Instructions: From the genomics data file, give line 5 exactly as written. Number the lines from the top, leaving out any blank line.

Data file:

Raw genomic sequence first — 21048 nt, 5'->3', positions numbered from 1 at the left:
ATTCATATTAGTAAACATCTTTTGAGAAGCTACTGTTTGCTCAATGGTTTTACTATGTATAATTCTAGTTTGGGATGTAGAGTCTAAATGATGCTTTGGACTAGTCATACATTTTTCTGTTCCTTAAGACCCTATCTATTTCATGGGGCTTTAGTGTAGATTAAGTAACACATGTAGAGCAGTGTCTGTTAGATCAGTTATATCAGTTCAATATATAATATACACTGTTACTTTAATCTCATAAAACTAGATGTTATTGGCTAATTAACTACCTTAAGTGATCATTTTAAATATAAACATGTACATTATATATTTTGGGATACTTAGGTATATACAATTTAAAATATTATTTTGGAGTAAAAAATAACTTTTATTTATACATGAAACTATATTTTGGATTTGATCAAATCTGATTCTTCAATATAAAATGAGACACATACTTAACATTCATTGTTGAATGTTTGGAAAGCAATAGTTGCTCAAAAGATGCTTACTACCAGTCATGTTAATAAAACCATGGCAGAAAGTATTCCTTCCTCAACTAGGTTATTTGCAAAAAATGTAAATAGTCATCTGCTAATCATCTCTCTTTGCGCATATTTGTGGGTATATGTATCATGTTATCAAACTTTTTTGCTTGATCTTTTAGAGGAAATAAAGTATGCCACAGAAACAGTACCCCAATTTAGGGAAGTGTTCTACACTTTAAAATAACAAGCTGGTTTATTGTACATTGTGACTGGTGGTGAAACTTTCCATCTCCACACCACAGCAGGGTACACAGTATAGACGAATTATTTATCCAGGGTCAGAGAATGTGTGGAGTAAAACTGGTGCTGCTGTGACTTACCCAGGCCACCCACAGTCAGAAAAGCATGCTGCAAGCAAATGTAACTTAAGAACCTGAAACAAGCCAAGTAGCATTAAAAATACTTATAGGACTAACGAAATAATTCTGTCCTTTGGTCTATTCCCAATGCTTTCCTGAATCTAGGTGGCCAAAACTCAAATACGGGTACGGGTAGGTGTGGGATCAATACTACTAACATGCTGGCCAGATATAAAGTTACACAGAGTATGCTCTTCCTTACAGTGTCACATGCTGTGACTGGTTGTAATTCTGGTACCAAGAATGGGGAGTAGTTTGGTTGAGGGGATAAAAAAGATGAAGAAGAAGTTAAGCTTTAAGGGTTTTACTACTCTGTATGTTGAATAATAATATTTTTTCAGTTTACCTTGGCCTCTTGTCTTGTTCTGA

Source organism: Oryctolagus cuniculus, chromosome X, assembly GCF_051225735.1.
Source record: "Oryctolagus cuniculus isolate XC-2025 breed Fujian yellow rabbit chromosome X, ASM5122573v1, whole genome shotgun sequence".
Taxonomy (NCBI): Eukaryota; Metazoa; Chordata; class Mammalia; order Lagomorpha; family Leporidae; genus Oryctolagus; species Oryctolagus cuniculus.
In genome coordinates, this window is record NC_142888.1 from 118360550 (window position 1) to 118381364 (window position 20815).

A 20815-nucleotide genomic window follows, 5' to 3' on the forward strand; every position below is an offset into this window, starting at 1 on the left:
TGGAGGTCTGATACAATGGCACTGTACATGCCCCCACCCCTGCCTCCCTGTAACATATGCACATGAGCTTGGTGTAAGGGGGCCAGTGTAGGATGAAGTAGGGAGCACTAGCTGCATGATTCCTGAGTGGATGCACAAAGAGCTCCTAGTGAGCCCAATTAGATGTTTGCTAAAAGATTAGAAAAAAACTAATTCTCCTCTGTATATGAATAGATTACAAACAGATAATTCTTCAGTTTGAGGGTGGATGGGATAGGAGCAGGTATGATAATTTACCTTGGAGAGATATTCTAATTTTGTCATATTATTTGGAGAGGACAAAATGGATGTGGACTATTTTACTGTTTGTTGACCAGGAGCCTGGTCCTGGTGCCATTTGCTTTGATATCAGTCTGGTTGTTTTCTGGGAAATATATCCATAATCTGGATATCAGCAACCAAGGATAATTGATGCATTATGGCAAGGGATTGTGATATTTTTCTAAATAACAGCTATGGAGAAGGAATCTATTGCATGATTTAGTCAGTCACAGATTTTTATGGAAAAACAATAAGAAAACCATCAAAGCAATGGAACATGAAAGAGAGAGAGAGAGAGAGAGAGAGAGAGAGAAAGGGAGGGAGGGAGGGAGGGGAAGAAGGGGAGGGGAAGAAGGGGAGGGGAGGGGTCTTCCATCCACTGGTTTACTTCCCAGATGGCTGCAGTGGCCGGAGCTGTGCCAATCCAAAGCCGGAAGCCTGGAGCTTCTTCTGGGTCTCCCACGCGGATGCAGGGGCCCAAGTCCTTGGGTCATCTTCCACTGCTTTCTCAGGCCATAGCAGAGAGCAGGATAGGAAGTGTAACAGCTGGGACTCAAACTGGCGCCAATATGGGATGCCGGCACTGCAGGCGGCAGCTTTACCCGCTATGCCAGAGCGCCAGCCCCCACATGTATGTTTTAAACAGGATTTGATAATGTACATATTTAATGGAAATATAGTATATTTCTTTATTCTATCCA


Taxonomy (NCBI): Eukaryota; Metazoa; Chordata; class Mammalia; order Lagomorpha; family Leporidae; genus Oryctolagus; species Oryctolagus cuniculus.